ATmega32 series micro controllers support 3 types of programming
- Parallel Programming
- ISP Programming or serial Programming
- Programming via JTAG
Here ISP stands for In System Programmer. To burn a micro controller just the burning Hardware is not enough, it requires software also that would download the program present in a computer or memory device into the micro controller.
Now the software which I am talking about is named PONY PROGRAMMER 2.06. My circuit is adapted from the website of Pony Programmer. It uses PC COM PORT to download the program into the micro controller. It has a signal amplitude of +5 to +12 volt representing binary ‘1’ and -5 to -12 representing ‘0’.
The micro controller, ATmega32 is programmed using the pins meant for SPI communication. To enable programming, the microcontroller must be taken to the RESET state by pulling its reset pin LOW (Logic 0, or say 0 V). In this state, microcontroller is programmable in either mode (Parallel programming or serial programming). Micro controller always accepts 0 V as logic 0 and +5 V as logic one.
The signals transmitted from PC is not in a form that could be accepted directly by the micro controller. Those signals from PC should be made suitable for micro controller. In the programmer, Zener diodes provide necessary conditioning for the signals. It is wired in such a way that it converts ±12 volt signal to +5-0 volt signal which is suitable for the micro controller. A resistance is necessary to limit the current in the nodes of Zener diodes, without the which the Zener diode may burn off. And computer internal circuits may also receive harms.
A high signal (+5V) in the ‘Reset’ pin of micro controller brings it into operational state. A low signal (Ground) drives it into programming mode. Internal pull up resistors are provided at the reset pins and if nothing is connected to this pin, the micro controller tries to execute the program written within it. Designers can provide a resistance capacitance reset circuit, but it’s not always necessary. Whatever, a push button is used in most cases to provide reset facility. Here in the burner circuit an open collector output is provided to the reset pin and it is driven by the programmer through the port. This much is enough.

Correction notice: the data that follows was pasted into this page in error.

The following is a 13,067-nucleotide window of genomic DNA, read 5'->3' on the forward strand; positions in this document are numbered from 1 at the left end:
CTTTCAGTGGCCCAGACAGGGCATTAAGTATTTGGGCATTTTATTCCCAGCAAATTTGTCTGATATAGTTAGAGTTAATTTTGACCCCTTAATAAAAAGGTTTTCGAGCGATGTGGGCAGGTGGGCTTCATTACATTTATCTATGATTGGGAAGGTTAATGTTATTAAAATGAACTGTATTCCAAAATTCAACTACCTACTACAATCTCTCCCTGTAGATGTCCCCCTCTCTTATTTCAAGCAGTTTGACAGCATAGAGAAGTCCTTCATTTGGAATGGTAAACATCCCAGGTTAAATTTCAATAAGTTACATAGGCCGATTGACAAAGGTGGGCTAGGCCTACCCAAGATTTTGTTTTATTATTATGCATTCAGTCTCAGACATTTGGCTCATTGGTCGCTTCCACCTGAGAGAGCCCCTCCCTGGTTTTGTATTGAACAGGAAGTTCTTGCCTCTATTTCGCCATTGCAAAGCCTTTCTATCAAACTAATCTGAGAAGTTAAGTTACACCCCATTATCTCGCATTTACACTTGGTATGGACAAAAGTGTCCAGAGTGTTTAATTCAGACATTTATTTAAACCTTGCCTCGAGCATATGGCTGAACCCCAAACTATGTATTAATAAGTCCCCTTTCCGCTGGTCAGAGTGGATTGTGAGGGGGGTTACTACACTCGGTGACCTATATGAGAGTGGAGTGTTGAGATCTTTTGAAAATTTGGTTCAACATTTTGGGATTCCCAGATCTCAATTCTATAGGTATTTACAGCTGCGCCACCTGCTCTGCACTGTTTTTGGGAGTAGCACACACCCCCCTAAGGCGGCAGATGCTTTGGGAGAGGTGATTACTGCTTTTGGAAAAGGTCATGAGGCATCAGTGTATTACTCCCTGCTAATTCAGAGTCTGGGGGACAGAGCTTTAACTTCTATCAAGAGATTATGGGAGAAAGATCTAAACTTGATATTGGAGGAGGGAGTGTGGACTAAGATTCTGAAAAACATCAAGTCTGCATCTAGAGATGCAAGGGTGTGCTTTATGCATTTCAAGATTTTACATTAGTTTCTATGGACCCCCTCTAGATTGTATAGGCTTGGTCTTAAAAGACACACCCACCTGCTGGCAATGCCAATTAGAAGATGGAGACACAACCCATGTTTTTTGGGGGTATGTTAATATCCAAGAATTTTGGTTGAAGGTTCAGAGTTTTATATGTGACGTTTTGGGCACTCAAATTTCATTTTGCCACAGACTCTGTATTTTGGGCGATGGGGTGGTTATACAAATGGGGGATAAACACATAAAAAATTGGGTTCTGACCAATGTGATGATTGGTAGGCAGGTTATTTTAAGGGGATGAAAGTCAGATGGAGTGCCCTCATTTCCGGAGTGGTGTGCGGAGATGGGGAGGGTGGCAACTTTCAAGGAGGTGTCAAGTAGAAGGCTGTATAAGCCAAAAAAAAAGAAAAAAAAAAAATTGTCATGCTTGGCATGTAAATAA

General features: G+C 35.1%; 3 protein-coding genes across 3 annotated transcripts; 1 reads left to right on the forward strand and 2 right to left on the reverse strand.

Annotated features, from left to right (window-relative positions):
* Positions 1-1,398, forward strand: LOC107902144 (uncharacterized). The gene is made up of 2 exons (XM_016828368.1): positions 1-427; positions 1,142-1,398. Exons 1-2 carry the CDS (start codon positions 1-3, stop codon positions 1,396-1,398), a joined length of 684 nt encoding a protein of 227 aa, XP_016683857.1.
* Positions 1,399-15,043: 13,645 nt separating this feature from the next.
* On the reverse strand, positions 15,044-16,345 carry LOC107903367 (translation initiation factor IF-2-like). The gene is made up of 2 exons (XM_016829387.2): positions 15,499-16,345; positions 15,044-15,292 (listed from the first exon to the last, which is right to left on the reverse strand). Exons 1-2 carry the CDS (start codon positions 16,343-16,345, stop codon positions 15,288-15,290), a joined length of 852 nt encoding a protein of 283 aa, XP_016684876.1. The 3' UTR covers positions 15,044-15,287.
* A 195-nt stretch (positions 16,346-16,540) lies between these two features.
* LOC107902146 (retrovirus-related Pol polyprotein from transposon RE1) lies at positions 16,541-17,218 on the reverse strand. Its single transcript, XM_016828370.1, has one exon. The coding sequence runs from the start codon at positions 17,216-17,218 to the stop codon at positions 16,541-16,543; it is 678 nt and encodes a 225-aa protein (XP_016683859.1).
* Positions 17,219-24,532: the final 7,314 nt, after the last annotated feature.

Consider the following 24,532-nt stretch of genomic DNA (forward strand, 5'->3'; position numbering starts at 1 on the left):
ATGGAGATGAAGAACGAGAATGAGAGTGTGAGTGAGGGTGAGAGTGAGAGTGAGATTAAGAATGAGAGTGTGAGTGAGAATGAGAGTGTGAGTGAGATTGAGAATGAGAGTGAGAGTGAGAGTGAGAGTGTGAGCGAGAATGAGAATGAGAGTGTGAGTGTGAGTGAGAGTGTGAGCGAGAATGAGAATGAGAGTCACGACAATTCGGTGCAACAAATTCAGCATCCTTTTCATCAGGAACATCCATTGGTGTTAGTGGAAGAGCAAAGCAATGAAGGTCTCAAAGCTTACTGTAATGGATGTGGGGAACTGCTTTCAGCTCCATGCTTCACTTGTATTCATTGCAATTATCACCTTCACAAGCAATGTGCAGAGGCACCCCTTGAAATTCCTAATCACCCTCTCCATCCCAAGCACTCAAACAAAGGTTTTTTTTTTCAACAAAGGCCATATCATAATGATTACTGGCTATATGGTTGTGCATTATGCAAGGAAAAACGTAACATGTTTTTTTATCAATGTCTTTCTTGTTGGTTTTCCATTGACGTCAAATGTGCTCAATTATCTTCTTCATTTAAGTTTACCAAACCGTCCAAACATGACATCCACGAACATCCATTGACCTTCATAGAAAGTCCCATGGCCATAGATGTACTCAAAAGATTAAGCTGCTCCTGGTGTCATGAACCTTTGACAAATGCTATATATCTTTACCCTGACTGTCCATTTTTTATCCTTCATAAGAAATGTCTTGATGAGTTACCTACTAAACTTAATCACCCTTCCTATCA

The necessary data transmission and reception work portion is handled by the pony programmer. Follow the links provided to download pony programmer. The following burner circuit can burn ATmega32 microcontroller. Connect the derived signals to the adjacent pins, attach the cable to com port, power up the device i.e. micro controller, and the micro controller is ready to be programmed.
ISP Programmer Circuit Diagram
So that is how the circuit is set up. Now let me tell you that the micro controller runs upon the internal calibrated RC oscillator in the pictures. So that there is no crystal is attached. Yet the micro controller is programmable. Let us see the software settings. First of all, select the port, to which you have attached the device! And the programming device from the menu “Set Up>Interface Set Up…”. Select “SI Prog I/O”, this one provides fastest programming speed. And about the ports, it should be com port for this programming cable! Now select the port you have the cable attached to.
Now come to the device selection menu. Here ATmega32 belongs to the AVR family. So it is listed under “Devices> AVR micro”. Select ATmega32 as your device. Auto detection will also do.
Now after this two vital things check out If your circuit is working or not. Choose “Command>Read All”
Now if you see that it is reading the micro controller without any error message, your programming cable is working and you can program the micro controller with it.
You can Burn your hex file with it (Compilers provide hex files to program micro controllers). Just open “File> Open Device File…” now an window will open, now browse for your hex file, load it into the pony programmer, and burn. Pony programmer supports click and drag operation too. That means, if you drop the hex file into the pony programmer, it will automatically catch it.
- DB9 female connector
- 2 X 1K resistors
- 2 X 5.1 V Zener diode
- 1 X 15K resistor
- Vero board
- BC 547 or any general purpose NPN transistor
- Male Relimate connector (6PIN & 2PIN)
Links for Reference:
Note: 1. Make sure that you have a COM PORT in your computer hardware and your operating system recognizes it. Check it from “Control Panel > Administrative Tools > Computer Management”. In the cascaded list pane, find the following
“Computer Management > System Tools > Device Manager > Ports (com & LPT)”. If COM ports are present under this list, this circuit will work fine. Else, look for a USB based burner.
Note 2. This burner will work fine for ATmega16 too. For ATmega8, you need to connect the signals to the respected pins.
Note 3 .You can omit the male 2-PIN Relimate connector